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Italy for Museum Lovers: Don't Miss These Five Museums

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Italy is a land of history and culture. With a few hundred museums spread out through the entire country, Italy is one of the must-visit countries for museum lovers.

Offering history museums, archaeological museums, and art museums with various art styles, the diversity is unmatched. And although rarities, such as the peperoncino museum and the olive museum (yes, Italians love their food), are great places to visit, there are a few museums you really must visit during a stay in Italy. (*SEE PHOTOS BELOW*)

Gallerie dell'Accademia - Venice

Venice is mainly known for the canals and the gondolas, but you can also visit a couple of truly inspiring museums in this city in the north-east of Italy. The Peggy Guggenheim Collection and Palazzo Ducale both have amazing collections, but my personal favorite is Gallerie dell'Accademia.

With hundreds of paintings from five centuries, Gallerie dell'Accademia has the largest collection of masterpieces from the Venetian school of painters in the world.

Museo Archeologico Nazionale - Naples

The city of Naples is the most logical place for the most important Italian archaeological museum. It is one of the oldest cities in the world and founded by the Greeks, who called it Neapolis.

The Romans later occupied the city, and the nearby Mt. Vesuvius also left her markings in the area. With Greek and Roman history, as well as artifacts from Pompeii, Museo Archeologico Nazionale is a must-see for every history fanatic. Yes, there is much more to the Campania region than just the Amalfi Coast...

Museo Archeologico Nazionale also has a 'secret cabinet,' which houses a collection of erotic Roman art.

Museo Egizio - Turin

Located in northern Italy, Museo Egizio offers the largest collection of Egyptian art outside the Egyptian Museum in Cairo. Sarcophagi, mummies, statues, tombs, sphinxes and ancient papyrus -- inside the museum walls, you'll picture yourself in ancient Egypt.

Museo Egizio also owns three different versions of the Egyptian Book of the Dead, which consists of several magic spells intended to assist a dead person's journey to the afterlife. This book is a vital source of information about Egyptian history.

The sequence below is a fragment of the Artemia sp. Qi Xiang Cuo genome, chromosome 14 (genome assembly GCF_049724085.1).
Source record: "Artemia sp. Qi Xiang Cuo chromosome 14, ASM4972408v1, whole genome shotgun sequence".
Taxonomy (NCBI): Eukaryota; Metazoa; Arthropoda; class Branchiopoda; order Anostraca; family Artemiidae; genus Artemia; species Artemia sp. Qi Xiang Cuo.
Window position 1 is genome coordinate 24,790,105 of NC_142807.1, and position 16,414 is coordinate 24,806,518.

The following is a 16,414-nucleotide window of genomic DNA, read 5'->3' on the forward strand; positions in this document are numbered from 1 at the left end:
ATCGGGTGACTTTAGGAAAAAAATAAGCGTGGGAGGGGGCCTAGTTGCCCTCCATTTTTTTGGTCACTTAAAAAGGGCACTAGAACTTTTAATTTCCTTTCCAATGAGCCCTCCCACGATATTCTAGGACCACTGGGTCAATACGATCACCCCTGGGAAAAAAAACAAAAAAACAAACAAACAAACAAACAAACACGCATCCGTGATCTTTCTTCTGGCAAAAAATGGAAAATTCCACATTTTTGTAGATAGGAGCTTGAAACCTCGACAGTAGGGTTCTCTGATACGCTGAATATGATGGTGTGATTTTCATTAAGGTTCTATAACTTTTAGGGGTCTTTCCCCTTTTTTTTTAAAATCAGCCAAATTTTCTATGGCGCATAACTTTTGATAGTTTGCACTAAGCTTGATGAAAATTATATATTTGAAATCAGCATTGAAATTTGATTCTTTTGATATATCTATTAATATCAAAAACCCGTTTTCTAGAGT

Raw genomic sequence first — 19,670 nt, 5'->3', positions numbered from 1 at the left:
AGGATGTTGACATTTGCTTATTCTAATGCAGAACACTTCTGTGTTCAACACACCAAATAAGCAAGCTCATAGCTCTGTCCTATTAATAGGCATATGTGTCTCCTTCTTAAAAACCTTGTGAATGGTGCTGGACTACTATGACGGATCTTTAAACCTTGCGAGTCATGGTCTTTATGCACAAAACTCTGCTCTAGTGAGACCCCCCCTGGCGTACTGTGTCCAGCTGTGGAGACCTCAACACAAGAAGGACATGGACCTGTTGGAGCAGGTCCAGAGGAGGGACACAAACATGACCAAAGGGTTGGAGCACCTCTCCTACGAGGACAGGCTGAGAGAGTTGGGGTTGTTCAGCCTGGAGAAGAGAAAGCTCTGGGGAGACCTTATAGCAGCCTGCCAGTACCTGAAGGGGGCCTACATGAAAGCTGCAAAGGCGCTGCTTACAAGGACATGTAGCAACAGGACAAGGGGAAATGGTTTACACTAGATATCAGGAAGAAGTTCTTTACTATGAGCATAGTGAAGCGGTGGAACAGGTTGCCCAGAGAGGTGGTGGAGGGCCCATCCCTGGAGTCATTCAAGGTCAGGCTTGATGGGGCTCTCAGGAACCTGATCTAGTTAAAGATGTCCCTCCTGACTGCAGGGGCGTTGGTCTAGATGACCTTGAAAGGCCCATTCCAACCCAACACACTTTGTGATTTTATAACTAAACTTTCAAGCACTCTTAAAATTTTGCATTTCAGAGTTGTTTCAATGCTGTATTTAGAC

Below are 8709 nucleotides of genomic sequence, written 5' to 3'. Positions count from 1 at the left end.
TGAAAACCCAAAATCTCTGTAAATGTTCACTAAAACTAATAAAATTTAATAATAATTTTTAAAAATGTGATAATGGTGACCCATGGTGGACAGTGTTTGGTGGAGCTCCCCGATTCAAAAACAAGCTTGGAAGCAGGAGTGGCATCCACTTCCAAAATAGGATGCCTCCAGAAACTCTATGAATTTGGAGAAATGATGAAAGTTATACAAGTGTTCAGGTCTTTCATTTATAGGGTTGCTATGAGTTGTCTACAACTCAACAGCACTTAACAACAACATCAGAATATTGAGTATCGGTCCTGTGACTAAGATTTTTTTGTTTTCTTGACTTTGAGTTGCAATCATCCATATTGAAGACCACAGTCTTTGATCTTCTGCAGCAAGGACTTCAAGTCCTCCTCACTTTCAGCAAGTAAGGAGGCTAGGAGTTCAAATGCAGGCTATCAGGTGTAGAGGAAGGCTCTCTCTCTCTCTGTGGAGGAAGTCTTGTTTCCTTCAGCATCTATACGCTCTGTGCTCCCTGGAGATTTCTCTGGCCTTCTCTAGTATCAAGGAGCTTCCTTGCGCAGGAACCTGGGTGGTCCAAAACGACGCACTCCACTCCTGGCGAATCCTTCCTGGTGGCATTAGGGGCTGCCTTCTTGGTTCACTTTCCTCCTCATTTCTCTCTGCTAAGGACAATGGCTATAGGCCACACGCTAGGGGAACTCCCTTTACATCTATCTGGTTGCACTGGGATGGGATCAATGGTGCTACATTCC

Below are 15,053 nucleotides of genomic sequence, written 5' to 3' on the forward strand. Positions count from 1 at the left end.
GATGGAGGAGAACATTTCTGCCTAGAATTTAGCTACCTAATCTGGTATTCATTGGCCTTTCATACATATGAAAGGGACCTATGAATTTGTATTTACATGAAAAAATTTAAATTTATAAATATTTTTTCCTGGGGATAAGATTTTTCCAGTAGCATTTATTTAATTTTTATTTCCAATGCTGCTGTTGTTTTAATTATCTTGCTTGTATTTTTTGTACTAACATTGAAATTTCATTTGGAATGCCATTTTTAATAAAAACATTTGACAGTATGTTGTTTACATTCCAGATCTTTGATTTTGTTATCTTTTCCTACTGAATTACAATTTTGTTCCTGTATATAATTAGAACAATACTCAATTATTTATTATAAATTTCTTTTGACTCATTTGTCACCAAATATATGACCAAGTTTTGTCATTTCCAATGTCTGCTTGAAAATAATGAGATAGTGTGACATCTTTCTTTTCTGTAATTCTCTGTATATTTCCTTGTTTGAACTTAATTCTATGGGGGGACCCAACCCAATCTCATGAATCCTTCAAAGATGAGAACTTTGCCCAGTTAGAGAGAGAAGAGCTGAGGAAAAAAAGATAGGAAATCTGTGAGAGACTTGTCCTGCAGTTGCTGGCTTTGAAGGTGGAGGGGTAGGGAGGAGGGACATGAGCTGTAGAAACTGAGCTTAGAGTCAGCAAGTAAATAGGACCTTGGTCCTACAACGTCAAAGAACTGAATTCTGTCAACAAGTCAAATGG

Musei Vaticani - Rome (Vatican City)

Over time, the Roman Catholic Church built an immense collection of art, and a large part of this collection is open for the public in Musei Vaticani, or the Vatican Museums, which was opened over 500 years ago.

The visitor route of Musei Vaticani will take you to the Sistine Chapel, Rafael's rooms, the sculpture museums, Etruscan art, the Gallery of Maps and many, many more.

Don't try to visit the museum on the last Sunday of the month, unless you want to wait in line for a ticket for several hours. Every last Sunday of the month, everyone can visit Musei Vaticani free of charge, and this is extremely popular.

Galleria degli Uffizi - Florence

How could someone create a list with Italian museums and not include the Uffizi Gallery? It's one of the most famous museums in the world, and is one of the eighteen museums featured in Google's Art Project, where you can visit the museum digitally.

The Medici family played an important role in the Tuscan history, and they owned the majority of the collection of the Uffizi Gallery. The stunning collection of Renaissance and Baroque art includes masterpieces as Botticelli's "Birth of Venus," Leonardo da Vinci's "Annunciation" and many impressive frescoes.

Galleria degli Uffizi is one of the most popular tourist attractions of Florence. In July and August, waiting times can be up to five hours, which is not fun during the hot Italian summers. Visitors who reserve a ticket in advance have a substantially shorter wait, so booking in advance is definitely recommended. You can reserve tickets online, but many of the hotels in Florence can also advise you how to book a ticket for the popular Uffizi Gallery.

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